Most of us assume that either using cash or a mortgage are the only ways to invest in real estate. Well, it’s time to think outside the box and look at the Self-Directed Individual Retirement Account (SDIRA). What’s that, you ask? A SDIRA allows you more opportunities to diversify beyond traditional stocks, bonds and mutual funds to private market funds, REAL ESTATE and more. It requires you to hire a custodian or trustee of the account while you direct the investments.
How to Get Started
If you are seeking a SDIRA, you will need to look beyond the typical brokerage firm. As an investor, you must look for a company that specializes in SDIRAs due to their broader and more complex diversifications. You can also transfer funds tax-free from your traditional IRA to a SDIRA.
Tips for Investing in Real Estate
- You and your IRA are two separate entities. This is very important as your investment needs to be in the name of the IRA, not you. Usually it would be titled “SDIRA Custodian Company” custodian FBO (for benefit of) “Your Name IRA”.
- One of the more common “tricks” for this is to set up a Limited Liability Company (LLC) with yourself as the manager, Then, your SDIRA can invest in the LLC, giving you more control over when/how to spend money on something. Consult your financial advisor for more information.
- All payments or profits related to your IRA’s investment must be made from your account or return to your account. As well, all expenses must be paid from your IRA account.
- If you don’t have enough cash in your IRA to cover the entire purchase, your IRA can take out a Non-Recourse Loan. A NRL allows the bank to only recoup the property, not the assets of the IRA. The payments will be taken from your IRA cash balance to repay the loan. Two caveats to be aware of: a large down payment is often required and if a rental income is being generated, it could be subject to Unrelated Business Taxable Income (UBTI). Again, every situation is different so please consult your financial advisor.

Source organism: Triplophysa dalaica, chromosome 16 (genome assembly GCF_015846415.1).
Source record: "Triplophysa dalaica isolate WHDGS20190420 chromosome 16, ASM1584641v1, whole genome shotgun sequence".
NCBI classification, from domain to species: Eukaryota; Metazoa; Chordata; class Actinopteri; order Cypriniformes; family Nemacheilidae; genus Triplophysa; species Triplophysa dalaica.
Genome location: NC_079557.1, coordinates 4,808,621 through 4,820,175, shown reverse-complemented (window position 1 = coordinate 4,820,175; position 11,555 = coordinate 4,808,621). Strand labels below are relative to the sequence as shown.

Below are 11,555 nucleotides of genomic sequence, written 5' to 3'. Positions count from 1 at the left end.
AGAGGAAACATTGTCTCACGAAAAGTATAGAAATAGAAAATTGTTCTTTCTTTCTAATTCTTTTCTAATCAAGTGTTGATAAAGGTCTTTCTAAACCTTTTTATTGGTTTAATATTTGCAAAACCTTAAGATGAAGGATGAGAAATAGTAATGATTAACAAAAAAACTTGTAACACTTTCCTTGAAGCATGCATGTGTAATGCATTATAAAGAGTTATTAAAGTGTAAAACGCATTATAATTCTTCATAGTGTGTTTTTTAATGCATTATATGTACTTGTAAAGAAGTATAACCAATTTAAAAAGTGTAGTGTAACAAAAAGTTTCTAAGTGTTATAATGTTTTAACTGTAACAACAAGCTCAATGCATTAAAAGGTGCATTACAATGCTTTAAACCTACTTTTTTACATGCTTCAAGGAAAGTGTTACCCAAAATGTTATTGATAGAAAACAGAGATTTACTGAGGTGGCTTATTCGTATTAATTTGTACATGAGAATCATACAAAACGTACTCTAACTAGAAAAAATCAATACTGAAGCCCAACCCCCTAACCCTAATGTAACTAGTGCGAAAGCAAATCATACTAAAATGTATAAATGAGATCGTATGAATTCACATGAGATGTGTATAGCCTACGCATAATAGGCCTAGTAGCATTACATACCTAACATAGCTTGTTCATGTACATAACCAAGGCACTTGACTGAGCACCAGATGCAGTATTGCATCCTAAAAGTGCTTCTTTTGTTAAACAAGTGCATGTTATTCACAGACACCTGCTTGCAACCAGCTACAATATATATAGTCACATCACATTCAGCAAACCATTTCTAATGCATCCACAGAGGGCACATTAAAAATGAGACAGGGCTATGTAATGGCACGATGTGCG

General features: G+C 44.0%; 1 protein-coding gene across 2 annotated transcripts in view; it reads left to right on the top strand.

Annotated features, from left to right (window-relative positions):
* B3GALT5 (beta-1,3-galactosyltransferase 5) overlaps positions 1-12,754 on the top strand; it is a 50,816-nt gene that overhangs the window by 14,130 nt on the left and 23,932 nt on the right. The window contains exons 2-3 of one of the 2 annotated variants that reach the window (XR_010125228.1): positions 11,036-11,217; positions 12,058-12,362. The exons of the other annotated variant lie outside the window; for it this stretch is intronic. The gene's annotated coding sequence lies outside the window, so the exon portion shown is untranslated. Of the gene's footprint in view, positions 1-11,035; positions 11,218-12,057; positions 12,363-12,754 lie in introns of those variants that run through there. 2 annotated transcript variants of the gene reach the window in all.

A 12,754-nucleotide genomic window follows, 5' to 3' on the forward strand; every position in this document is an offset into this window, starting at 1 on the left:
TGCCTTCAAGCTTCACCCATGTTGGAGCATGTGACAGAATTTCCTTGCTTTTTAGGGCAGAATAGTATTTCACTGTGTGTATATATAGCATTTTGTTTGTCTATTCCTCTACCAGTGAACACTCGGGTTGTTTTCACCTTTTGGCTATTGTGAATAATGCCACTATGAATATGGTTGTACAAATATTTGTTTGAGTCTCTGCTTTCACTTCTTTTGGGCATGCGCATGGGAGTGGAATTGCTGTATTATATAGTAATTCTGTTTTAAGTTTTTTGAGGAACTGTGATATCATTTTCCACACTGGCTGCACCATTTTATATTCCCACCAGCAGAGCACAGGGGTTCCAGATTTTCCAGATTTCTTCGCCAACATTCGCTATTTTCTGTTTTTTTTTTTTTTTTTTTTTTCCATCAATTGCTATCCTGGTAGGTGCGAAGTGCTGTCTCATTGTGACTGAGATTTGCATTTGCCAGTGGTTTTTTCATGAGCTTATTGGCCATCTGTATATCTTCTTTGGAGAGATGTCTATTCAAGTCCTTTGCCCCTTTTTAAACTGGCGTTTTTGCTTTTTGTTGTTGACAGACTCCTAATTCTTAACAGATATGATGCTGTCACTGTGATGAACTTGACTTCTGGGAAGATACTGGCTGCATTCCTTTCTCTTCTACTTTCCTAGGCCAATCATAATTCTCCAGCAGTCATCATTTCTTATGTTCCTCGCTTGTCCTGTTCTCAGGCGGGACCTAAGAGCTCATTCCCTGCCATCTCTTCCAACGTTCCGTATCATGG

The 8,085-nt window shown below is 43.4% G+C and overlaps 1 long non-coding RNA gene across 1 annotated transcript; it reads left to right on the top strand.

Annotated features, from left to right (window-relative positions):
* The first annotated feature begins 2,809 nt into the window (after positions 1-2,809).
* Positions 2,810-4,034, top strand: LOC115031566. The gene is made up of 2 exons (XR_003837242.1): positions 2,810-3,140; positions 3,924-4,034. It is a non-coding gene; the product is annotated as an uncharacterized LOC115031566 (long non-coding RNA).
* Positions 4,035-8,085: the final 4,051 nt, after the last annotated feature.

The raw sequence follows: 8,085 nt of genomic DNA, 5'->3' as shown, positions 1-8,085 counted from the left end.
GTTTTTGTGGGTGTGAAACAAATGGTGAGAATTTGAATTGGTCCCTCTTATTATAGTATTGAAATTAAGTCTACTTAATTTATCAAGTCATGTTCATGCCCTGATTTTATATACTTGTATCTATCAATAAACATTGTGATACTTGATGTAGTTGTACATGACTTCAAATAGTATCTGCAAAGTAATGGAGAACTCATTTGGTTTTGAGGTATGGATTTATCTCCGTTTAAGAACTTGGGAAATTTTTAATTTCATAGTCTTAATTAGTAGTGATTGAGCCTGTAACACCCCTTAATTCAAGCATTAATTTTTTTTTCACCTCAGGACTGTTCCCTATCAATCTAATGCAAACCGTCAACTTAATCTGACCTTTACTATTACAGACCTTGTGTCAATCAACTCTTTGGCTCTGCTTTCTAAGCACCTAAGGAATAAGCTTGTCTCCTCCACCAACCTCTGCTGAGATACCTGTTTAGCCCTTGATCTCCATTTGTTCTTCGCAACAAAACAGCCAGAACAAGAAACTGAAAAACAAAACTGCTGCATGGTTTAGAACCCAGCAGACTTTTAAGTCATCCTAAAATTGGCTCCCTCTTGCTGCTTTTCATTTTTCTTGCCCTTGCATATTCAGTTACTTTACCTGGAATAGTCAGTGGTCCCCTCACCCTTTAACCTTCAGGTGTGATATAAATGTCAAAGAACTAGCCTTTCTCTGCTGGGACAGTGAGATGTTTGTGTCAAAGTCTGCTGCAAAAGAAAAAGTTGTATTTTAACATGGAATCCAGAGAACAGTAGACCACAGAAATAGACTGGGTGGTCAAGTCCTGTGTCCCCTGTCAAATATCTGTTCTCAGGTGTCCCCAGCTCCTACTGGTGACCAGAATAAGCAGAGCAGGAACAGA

- Since the IRA is investing in real estate, the property can not be used for any personal reasons.
- You cannot use your IRA to purchase a property that you or a disqualified person owns (your parents, sibling, children, spouse or in-laws). Also, you can’t partner with a disqualified person to purchase a property.
- You cannot benefit at all from your IRA before you retire, nor can your IRA benefit from you.
- Any profits that your investment property makes will go directly back into the IRA. Conversely, all expenses must be paid for by the IRA. This includes the predictable and unpredictable expenses that come with home ownership. You also can not put any “sweat equity” into your property, as this is seen as a payment.
Why Invest in Real Estate with Your IRA
The main reason is taxes! Profits made by an IRA are tax-deferred (or in the case of a Roth IRA, you pay taxes on funds put in but no taken out). This means that any profits you are making would be sitting in the account until you retire and gaining more interest that what you would likely pay in taxes at the time. The catch would be gain taxes. Capital gain taxes are paid when real estate is purchased and max out around 20%. When real estate is purchased as an IRA, it is subject to income taxes which max out around 40%. This would be need to be taken into consideration.
The other advantage is diversification. The real estate market can provide some stability to a portfolio containing only stocks and bonds.
If you are interested in setting up an SDIRA to invest with us, please email firstname.lastname@example.org. Pete has helped others setup and utilize this structure.
Disclaimer: This is meant to be an informative post. It should in no way should be construed as investing advice. ALWAYS check with your attorney and tax professional FIRST.